The tone of my manifesto was too casual. Whilst this might have suited a differnent style, I wanted the words of my manifesto to reflect maps – which are direct and to the point. This resulted in my removing some of the chatty language for more direct questions:
Are you still creative?
Do you have any money?
Have you made something for yourself recently?
Have you researched these ideas and tested them?
Have you considered the longevity of this creation?
Can you finish this project?
Are you feeling content?
Are you sure?
Have you reached beyond the confines of your desk and shared these ideas with enthusiasm to a wider audience that might benefit from your creations?
When you received feedback from your creations, did you demand useful criticism that might help you expand your creative practice, even if you think that criticism is stupid (hint: it probably isnt)?
Have you considered going for a walk?
The form of the manifesto also changed, taking more direct inspiration from OS Maps. The newer version was still a pamplet, and I encouraged viewer to read it page by page, but it also folded like a map. To reflect this I also changed the name to ‘Have you considered going for a walk?’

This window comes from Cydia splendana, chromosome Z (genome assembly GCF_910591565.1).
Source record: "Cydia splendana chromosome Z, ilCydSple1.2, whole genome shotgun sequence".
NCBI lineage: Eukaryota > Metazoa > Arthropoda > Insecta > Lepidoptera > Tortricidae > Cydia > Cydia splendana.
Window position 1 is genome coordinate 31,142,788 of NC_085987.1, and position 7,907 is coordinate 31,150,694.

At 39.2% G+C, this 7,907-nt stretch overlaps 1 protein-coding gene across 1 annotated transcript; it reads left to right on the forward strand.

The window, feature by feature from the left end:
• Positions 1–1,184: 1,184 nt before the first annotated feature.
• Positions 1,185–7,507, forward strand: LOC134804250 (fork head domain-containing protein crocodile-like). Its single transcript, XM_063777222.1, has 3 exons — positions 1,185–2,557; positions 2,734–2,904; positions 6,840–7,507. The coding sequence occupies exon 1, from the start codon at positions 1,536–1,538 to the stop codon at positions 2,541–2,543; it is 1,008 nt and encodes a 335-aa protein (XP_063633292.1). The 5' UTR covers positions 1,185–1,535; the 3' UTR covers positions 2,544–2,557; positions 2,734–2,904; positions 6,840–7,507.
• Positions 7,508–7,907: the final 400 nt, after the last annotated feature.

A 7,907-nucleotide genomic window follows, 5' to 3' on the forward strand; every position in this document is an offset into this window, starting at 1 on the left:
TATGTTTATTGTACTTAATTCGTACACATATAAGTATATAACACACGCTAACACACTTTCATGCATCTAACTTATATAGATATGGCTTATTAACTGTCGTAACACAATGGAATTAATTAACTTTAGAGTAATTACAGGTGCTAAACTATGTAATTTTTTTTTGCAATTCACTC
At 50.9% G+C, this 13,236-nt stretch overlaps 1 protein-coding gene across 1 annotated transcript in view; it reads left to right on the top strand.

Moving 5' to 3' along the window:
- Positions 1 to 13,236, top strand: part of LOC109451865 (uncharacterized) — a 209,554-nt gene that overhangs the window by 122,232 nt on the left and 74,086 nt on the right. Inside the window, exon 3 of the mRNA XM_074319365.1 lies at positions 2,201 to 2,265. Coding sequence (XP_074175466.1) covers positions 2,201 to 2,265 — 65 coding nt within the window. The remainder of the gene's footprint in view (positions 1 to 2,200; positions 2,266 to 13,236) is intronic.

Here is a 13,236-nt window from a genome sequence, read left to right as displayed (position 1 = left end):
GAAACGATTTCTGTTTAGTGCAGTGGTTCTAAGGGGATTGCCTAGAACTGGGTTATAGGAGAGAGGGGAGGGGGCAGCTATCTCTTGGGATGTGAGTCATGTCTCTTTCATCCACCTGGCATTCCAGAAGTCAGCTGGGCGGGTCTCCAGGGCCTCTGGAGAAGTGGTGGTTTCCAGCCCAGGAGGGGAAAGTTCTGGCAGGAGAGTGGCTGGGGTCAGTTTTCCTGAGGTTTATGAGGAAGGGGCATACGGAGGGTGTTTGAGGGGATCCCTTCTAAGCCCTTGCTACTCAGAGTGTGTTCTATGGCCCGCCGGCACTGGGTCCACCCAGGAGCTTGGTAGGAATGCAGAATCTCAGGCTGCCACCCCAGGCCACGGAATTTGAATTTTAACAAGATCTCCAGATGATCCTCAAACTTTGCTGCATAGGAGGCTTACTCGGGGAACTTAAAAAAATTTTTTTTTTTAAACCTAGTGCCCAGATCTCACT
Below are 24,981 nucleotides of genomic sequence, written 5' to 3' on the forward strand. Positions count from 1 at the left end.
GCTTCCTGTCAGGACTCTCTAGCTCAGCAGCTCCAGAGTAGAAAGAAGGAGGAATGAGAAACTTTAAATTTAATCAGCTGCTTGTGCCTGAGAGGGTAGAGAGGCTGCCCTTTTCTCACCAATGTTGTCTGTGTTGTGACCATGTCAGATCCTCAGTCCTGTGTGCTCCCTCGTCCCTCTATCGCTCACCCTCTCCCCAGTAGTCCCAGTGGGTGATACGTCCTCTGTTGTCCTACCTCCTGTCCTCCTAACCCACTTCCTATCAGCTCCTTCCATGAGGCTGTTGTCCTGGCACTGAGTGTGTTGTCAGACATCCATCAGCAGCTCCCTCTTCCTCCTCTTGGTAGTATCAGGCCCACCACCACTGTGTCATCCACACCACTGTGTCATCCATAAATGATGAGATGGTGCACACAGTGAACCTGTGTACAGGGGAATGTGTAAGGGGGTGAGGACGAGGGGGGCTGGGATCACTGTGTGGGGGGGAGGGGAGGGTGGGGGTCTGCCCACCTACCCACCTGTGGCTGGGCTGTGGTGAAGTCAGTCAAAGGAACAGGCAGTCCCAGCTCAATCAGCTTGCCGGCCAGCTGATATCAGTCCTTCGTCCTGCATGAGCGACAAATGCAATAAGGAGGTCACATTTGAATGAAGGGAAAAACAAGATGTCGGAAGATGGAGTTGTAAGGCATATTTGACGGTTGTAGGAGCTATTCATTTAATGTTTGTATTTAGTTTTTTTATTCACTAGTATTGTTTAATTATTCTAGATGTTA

For the second draft I started to make decisions on colour, type and layout. The colours were swatches taken from OS Maps, which were vivid and contrasting. I tried using different lines to suggest roads or landmarks, but never directly creating them – ultimately, this wasn’t an actual map and I didn’t want it to look as such.
The blackletter type was taken from old palce names on the map. I tried modernising it by giving it bright pink highlights and stretching its form. It worked in some places and not in others. For example the body text in Frankur Pragmata was too difficult to read and needed changing.
Moving forward I aimed to give the manifesto more unity when folded out as a whole, add some distinct map features and develop the background graphic.